House prices to shoot up 13 per cent in next five years in major boost to owners

House prices to shoot up 13 per cent in next five years in major boost to owners


HOUSE prices are set to soar amid a five-year property boom, economic forecasters say.

Homeowners could see the price of their property rocket by 13 per cent following a bumper 2021, according to Budget predictions.

And boffins at the Office for Budget Responsibility (OBR) said property values are on course to rise by 8.6 per cent this year alone.

That's significantly faster than previously expected. 

Prices are expected to rise every year to the end of its forecast in 2026.

The news comes just months after the OBR predicted prices would fall in 2022 – before picking up againin 2023.

It made the claim in March.

However, officials now believe they were too pessimistic.

In fact, property values surged during the Covid crisis as families looked for bigger homes with gardens after months of lockdowns.

The boom has also been fuelled by shop closures in the worst days of the pandemic.

Brits saved money on everything from holidays to train travel – with some deciding to splash the cash on property instead.

Another key factor was the stamp duty holiday.

The OBR said house price rises were pushed "far beyond" what was expected earlier this year.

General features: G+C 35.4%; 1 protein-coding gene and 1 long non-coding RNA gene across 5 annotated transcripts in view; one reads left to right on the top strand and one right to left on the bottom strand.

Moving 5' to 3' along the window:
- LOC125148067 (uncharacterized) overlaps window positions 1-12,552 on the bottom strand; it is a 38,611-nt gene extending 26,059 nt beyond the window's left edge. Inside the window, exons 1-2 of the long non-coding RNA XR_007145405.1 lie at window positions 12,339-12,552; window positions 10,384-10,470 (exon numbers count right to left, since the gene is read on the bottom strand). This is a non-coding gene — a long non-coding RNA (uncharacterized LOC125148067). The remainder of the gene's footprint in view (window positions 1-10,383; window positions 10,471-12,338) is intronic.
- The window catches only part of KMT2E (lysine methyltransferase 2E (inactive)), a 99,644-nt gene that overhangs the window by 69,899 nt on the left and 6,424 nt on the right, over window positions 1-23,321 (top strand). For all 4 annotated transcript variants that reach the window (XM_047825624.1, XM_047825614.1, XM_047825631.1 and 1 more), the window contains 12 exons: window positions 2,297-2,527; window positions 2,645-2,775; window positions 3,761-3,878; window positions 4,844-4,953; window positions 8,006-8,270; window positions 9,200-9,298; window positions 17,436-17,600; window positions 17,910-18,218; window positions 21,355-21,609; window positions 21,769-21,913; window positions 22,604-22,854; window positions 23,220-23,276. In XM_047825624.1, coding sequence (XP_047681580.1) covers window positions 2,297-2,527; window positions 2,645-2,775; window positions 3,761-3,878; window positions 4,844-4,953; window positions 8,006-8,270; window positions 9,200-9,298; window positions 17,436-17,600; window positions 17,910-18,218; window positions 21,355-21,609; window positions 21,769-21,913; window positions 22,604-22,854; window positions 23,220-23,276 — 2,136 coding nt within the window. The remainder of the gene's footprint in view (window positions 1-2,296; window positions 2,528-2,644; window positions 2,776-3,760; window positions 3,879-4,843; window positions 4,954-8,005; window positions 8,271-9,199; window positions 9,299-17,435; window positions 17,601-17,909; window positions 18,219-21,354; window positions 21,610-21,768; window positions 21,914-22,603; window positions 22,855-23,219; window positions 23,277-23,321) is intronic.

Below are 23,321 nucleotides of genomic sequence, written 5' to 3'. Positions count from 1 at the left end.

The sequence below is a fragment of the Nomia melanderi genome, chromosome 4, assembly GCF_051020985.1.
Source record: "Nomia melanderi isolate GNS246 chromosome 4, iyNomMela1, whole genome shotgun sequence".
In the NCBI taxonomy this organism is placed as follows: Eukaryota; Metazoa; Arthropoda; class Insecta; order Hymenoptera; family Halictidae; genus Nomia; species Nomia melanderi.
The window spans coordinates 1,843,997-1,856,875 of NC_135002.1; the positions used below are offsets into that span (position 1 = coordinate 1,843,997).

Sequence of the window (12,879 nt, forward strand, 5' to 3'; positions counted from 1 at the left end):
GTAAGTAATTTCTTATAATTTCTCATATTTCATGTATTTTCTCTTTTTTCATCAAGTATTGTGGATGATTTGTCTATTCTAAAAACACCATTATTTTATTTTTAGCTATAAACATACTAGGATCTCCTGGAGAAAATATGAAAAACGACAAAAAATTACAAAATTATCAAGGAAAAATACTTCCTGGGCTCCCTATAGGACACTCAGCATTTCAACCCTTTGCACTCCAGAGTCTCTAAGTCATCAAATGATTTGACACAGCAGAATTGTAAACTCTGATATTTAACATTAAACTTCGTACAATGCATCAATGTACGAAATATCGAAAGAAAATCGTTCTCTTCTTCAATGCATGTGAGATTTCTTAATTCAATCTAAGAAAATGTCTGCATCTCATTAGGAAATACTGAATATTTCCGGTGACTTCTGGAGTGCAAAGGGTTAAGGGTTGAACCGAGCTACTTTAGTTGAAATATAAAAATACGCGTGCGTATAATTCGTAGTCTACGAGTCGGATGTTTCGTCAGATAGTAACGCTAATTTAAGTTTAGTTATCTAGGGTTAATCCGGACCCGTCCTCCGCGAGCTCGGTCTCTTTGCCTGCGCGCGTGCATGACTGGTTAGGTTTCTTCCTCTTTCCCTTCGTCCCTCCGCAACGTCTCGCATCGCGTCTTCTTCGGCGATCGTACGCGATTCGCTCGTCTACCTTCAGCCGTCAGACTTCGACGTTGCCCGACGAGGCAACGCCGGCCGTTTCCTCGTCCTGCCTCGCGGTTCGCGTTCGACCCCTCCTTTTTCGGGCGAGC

And economists now believe that rather than a 1.7 per cent drop in prices next year, they'll rise by 3.2 per cent instead.

Figures last week showed house prices rose £25,000 in a year between August 2020 and 2021.

Key talking points from the Budget:

  • How Rishi Sunak's Budget affects you
  • £150bn plan includes cheaper booze and Universal Credit hikes
  • Business rates have been slashed in bid to help struggling pubs
  • But it's bad news for smokers as the cost of a pack of 20 spirals
  • A shake-up will mean two million Brits can keep hold of an extra £1,000 a year

The average home cost £264,000 in August, the Office for National Statistics (ONS) said, close to the record in June of £265,000.

It meant house prices had jumped by more than a tenth in the year, one of the biggest rises recorded. 

Richard Donnell of Zoopla said this year will be a "record".

“2021 is set to be a record year for the housing market, with the most moves by homeowners since 2007 and nearly £500bn of home sales," he said.

"The impact of the pandemic on the housing market has further to run but at a less frenetic pace.

"We expect the momentum in the market to outweigh some emerging headwinds from higher living costs and the risk of higher mortgage rates.

“The latest data shows a turning point in the rate of house price growth, which we expect to slow quickly with average UK house prices up 3 per cent by the end of 2022.”


The news comes on a day of financial peaks and troughs for the nation.

Millions of Brits will face a whopping council tax hike in the years to come – with £400 added to the average household's bill by 2026.

Meanwhile, Rishi Sunak's Budget created plenty of winners – and some losers too.

Those set to fare better than expected include universal credit claimants.

The taper rate is to be slashed by 8 per cent in a spectacular victory for The Sun's Make Universal Credit Work campaign.

But there was no increase to any savings allowances in the Budget to encourage households to set more money aside.

There's also plenty of bad news for pensioners as the annual and lifetime allowances were frozen again.

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